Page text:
Contrast agents can modify the signal intensity in different tissues to enhance their contrast and improve the low sensitivity of magnetic resonance imaging. The efficiency of the contrast agents according to different absorption of agents is determined by ri that changes the longitudinal and transverse relaxation times to result differences among adjacent tissues. These changes are categorized according to the signal intensity produced on T1 and T2-weighted images: ‘positive’ known as high signal intensity or ‘negative’ as low signal intensity. Recently, studies have shown high efficiency and sensitivity of contrast agents when they have been used in nanoparticle forms. To have higher relaxivity, reduce toxicity, increase biocompatibility and half-life, besides preventing the nanoparticle aggregations, contrast agents in MRI should be coated with various materials. Different factors could affect the sizes of nanoparticles including type of the core, coating molecular weights, nanoparticle aggregation and, thereby, the synthesis route. Theoretically, by increasing molecular weights of nanoparticle coatings, their average size could be increased as well. For this reason, in this study, we investigated magnetic properties of three Gd-based nanoparticles with different coatings of DEG, mPEG-silane550, and mPEG-silane2000 comparing to conventionally extracellular Gd-DTPA contrast agent. For nanoparticle synthesis, two different methods were used. Firstly, the preparation and coating of Gd2O3 by previous polyol route besides 0.2-μm filtration, and two 1,000 and 12,000 Da dialysis membranes led to reach the good and desirable smaller size of approximately 5 nm of gadolinium crystal nanoparticles covered by DEG in Gd2O3-DEG compounds. Secondly, for mPEG-silane550 and mPEG-silane2000, despite using filtration and sonication after PEG coating method for elimination aggregated particles prior to DLS measurement, PEGylated nanoparticles even still had relatively larger sizes of approximately 51.3 and approximately 194.2 nm. For this, part of that increase size should be due to the effect of their molecular weights. In our study, molecular weights of three materials were as follows: MWSPGO-mPEG-silane2000 > MWSPGO-mPEG-silane550 > MW Gd2O3-DEG. As seen in Table 1, the measured particle sizes have an incremental behavior as the molecular weight has increased, which are in accordance with their appearance in related TEM images.
Magnetic properties in MRI were related to relaxivities (r), especially, r2/r1 ratio that defines the potential for being a positive or negative contrast agent. Meanwhile, several studies have investigated the size effects on magnetic properties and relaxivities, e.g., SPIO nanoparticles with hydrodynamic diameters of 9, 12, and 15 nm had r2/r1 ratio of 2.75, 5.95, and 13.08, respectively[22, 23]. Some other studies have also showed that the r2/r1 ratio increases with larger sizes of nanoparticles[14, 25, 26]. Consequently, in this study, the changes of coating materials with various molecular weights on a similar core were also studied in terms of r2/r1 ratios which have been shown in Table 2. Thereby, it is clear that those r2/r1 ratios for Gd2O3-DEG were much lower than that of other two PEGylated materials. Meanwhile, even for SPGO-mPEG-silane2000, the said ratio was a bit higher than SPGO-mPEG-silane550.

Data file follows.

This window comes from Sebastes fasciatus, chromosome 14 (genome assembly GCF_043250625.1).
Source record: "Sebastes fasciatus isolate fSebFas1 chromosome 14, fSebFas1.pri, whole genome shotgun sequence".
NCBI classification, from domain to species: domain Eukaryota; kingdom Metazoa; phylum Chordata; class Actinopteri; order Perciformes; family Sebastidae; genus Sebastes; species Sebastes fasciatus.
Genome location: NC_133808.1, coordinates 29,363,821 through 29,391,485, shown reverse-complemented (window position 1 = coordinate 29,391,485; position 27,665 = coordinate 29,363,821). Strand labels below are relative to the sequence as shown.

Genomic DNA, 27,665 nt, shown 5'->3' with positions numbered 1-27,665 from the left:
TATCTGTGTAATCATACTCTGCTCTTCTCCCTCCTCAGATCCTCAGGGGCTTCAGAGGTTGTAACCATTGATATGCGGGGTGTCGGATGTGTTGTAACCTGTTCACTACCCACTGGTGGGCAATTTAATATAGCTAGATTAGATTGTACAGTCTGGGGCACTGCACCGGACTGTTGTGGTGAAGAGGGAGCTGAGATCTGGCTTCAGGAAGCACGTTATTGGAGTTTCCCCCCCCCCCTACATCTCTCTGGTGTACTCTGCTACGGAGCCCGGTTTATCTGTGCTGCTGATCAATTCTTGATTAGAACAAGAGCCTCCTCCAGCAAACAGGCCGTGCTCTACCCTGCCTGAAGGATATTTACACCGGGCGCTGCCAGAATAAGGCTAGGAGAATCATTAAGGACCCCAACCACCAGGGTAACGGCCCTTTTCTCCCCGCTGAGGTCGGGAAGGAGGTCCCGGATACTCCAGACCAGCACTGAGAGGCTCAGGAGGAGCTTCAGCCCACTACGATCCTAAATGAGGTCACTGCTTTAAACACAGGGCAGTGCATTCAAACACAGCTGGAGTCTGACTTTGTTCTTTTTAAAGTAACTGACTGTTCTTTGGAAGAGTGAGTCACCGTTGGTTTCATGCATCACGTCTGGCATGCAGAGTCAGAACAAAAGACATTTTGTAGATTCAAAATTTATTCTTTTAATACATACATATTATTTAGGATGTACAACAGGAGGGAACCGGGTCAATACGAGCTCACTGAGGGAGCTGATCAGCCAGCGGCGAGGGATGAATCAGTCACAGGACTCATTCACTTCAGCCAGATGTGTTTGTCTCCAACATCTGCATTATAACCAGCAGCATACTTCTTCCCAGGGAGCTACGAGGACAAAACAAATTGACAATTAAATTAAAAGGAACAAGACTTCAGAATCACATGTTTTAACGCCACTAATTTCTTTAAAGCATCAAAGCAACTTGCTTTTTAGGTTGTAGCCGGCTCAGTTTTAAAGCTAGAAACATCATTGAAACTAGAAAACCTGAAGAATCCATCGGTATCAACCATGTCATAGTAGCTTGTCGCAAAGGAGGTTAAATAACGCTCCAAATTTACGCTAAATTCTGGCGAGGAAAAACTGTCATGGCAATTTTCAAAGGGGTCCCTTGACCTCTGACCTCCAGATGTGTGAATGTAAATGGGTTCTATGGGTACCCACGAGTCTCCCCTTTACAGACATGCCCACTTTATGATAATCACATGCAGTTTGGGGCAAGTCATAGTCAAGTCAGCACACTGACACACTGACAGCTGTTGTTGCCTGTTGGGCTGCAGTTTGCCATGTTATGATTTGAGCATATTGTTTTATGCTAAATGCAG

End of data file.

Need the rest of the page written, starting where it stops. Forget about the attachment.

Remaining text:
For positive contrast agents, r2/r1 ratio is described to be 1 to 2 and for negative ones; however, it is between 2 and 40. Thus, in our study, Gd2O3-DEG (with r2/r1 ratio = 0.89) could reveal good results as a positive contrast agents even better than Gd-DTPA (with r2/r1 ratio = 1.13)[10–12], that is in part because of such small size nanoparticles that could be yielded in the new synthetic method in this research. However, r2/r1 ratios for PEGylated nanoparticles are relatively high. In one study, PEGylated SPGO with higher MW (MW = 6,000 Da) resulted to an r2/r1 ratio equal to 81.6. In this study, we used polymers with a lower molecular weight (i.e., 550 and 2,000) and so the r2/r1 ratios could be reached to 33.34 and 33.72, respectively. These decreased ratios in our study should be mostly related to the selected lower molecular weight materials. Furthermore, the relaxivity results in Figure 7a, b indicate that Gd2O3-DEG nanoparticles (with lower r2/r1 ratio) as positive contrast agents are clearly more appropriate than Gd-DTPA. SPGO-mPEG-silane550 and 2000 due to having both high r2 and high r2/r1 ratio appear to be proper contrast agents for T2-weighted MR imaging methods, as well.
According to Equations 1 and 2, signal intensities change with T1, T2, and the concentration of contrast agents. Therefore, short T1 leads to a signal increase, whereas, short T2 decreases the signal. A maximum signal occurs at intermediate concentrations; such expectations could be seen clearly in Figure 8a, b. In addition, the maximum signal intensity for Gd2O3-DEG occurred at similar daily clinical concentration relative to Gd-DTPA with similar intensity (0.6 mM near to 0.1 mM; Figure 8a). Also, signal intensities for SPGO-mPEG-silane550 and SPGO-mPEG-silane2000 were much less than the two other contrast agents (Figure 8b). This is another conformation that they can be considered as negative or T2-wieghted contrast agents. This could be remained for future experiment for them to be compared with other negative contrast agents such as iron oxide-based ones.